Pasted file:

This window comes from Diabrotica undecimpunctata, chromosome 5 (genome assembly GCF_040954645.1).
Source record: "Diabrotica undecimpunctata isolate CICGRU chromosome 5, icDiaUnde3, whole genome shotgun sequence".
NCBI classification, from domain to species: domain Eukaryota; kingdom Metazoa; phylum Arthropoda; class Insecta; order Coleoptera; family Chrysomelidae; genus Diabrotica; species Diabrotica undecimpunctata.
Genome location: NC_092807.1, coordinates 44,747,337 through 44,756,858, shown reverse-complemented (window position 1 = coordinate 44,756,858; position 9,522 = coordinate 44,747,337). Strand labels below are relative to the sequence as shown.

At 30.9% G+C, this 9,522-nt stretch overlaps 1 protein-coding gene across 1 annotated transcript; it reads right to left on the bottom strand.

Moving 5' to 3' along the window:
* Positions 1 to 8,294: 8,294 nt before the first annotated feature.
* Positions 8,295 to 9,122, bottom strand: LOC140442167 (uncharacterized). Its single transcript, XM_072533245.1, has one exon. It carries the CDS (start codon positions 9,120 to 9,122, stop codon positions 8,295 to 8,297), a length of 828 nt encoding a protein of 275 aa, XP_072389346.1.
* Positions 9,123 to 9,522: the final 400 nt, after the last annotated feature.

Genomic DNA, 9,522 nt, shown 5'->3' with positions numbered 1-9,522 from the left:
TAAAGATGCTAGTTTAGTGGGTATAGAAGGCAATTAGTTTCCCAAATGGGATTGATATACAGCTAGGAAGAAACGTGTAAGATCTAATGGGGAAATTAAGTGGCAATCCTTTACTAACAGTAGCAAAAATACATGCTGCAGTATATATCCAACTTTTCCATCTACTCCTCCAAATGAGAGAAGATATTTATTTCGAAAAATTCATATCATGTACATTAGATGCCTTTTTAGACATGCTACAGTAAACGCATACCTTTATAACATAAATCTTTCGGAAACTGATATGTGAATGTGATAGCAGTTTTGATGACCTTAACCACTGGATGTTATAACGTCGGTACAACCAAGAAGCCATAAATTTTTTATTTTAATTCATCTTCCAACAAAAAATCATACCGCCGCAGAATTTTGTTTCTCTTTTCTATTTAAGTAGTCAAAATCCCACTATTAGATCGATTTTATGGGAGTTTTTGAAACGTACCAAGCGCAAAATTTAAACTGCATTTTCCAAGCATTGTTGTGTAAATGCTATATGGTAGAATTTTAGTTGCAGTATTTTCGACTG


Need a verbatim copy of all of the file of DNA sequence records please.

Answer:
This window comes from Diabrotica undecimpunctata, chromosome 5 (genome assembly GCF_040954645.1).
Source record: "Diabrotica undecimpunctata isolate CICGRU chromosome 5, icDiaUnde3, whole genome shotgun sequence".
NCBI classification, from domain to species: domain Eukaryota; kingdom Metazoa; phylum Arthropoda; class Insecta; order Coleoptera; family Chrysomelidae; genus Diabrotica; species Diabrotica undecimpunctata.
Genome location: NC_092807.1, coordinates 44,747,337 through 44,756,858, shown reverse-complemented (window position 1 = coordinate 44,756,858; position 9,522 = coordinate 44,747,337). Strand labels below are relative to the sequence as shown.

At 30.9% G+C, this 9,522-nt stretch overlaps 1 protein-coding gene across 1 annotated transcript; it reads right to left on the bottom strand.

Moving 5' to 3' along the window:
* Positions 1 to 8,294: 8,294 nt before the first annotated feature.
* Positions 8,295 to 9,122, bottom strand: LOC140442167 (uncharacterized). Its single transcript, XM_072533245.1, has one exon. It carries the CDS (start codon positions 9,120 to 9,122, stop codon positions 8,295 to 8,297), a length of 828 nt encoding a protein of 275 aa, XP_072389346.1.
* Positions 9,123 to 9,522: the final 400 nt, after the last annotated feature.

Genomic DNA, 9,522 nt, shown 5'->3' with positions numbered 1-9,522 from the left:
TAAAGATGCTAGTTTAGTGGGTATAGAAGGCAATTAGTTTCCCAAATGGGATTGATATACAGCTAGGAAGAAACGTGTAAGATCTAATGGGGAAATTAAGTGGCAATCCTTTACTAACAGTAGCAAAAATACATGCTGCAGTATATATCCAACTTTTCCATCTACTCCTCCAAATGAGAGAAGATATTTATTTCGAAAAATTCATATCATGTACATTAGATGCCTTTTTAGACATGCTACAGTAAACGCATACCTTTATAACATAAATCTTTCGGAAACTGATATGTGAATGTGATAGCAGTTTTGATGACCTTAACCACTGGATGTTATAACGTCGGTACAACCAAGAAGCCATAAATTTTTTATTTTAATTCATCTTCCAACAAAAAATCATACCGCCGCAGAATTTTGTTTCTCTTTTCTATTTAAGTAGTCAAAATCCCACTATTAGATCGATTTTATGGGAGTTTTTGAAACGTACCAAGCGCAAAATTTAAACTGCATTTTCCAAGCATTGTTGTGTAAATGCTATATGGTAGAATTTTAGTTGCAGTATTTTCGACTG